When LaToya Crazy Bull thinks about her future, it’s not necessarily a scene of events that come to her mind — rather, it’s the faces of those she loves most.
At 29-years-old, she cares for her own two-year-old son and her seven-year-old brother. Her teenage little sister also joins her home from time to time.
LaToya’s dream is to give them the stable environment they need for a brighter future. And she’s well on her way …
But her road has not been easy. It’s been filled with twists, turns and setbacks … but also comebacks.
After graduating from high school in 2010, LaToya, who went to school at St. Joseph’s Indian School from first grade through 11th grade, made her way to college. She felt ready. St. Joseph’s had provided her a quality education, money management skills, personal living skills like cooking and cleaning, and other abilities she needed to be successful.
“St. Joe’s taught me a lot. It was a safe haven based on my situation at the time,” she said.
But when she moved far away from home to go to college in North Dakota, it wasn’t what she expected. After a year, she transferred to Lower Brule Community College in South Dakota. Following another year of schooling there, something still didn’t feel quite right. The school didn’t have the Early Childhood Education or Human Services classes she desired.
But third times a charm.
She transferred once more to Sinte Gleska University (SGU) in Mission, S.D. SGU had the specialty classes she wanted — the classes she needed. Within the Human Services course load, she started taking more and more criminal justice classes. A fire was ignited inside of her to help others and to make a career out of it.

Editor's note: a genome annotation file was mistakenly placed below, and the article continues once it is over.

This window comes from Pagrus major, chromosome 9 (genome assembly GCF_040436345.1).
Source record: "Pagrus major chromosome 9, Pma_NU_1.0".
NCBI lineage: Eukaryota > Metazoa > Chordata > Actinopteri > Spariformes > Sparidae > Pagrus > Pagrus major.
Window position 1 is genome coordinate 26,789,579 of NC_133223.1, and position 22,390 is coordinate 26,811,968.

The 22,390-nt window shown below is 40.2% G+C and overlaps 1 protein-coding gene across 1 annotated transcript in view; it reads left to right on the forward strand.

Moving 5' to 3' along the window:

As she completed her degree, she ran the Rosebud Indian Reservation homeless shelter for two years. After that, she moved on to interning for the United States Federal Probation Office.
All was well. Everything was falling into place and she just had a year of schooling to go …
Then March 2020 rolled around … and with it, COVID-19. Her internship was unfortunately cut due to decisions surrounding the pandemic.
Where others might see this challenge as an excuse to give up, LaToya kept moving forward. She got a new job with the Rosebud Sioux Tribe COVID Taskforce. She kept up her schooling. She kept caring for her family.
She kept going … because the vision of those little faces she knew were watching her.
“I really liked my internship and it was hard when it was cut,” said LaToya. “But I had kids to take care of. I couldn’t just stop.”
After more hard work, LaToya finished her degree and has now graduated with a degree in Human Services, with an emphasis in Criminal Justice. She did it!
“We didn’t have a graduation ceremony because of COVID, and I’m waiting on my degree to come in the mail, so it’s weird for me to say I’ve graduated without holding it in my hands, you know?” she said. “I want to hold it and it’ll all feel real. It’ll feel like, ‘Hey, I really did that.’”
LaToya credits the help of those closest to her throughout the journey — including St. Joseph’s. She received college scholarships from St. Joseph’s to help her with expenses during her time at school. Staff members also routinely checked in to make sure LaToya had the support she needed to keep moving toward her dream …
A dream that’s no longer a dream. It’s reality.
LaToya’s story, like so many others, is a tale of persistence and perseverance. St. Joseph’s Indian School is so proud to have an example of an alum who didn’t give-up, no matter how many roadblocks came her way.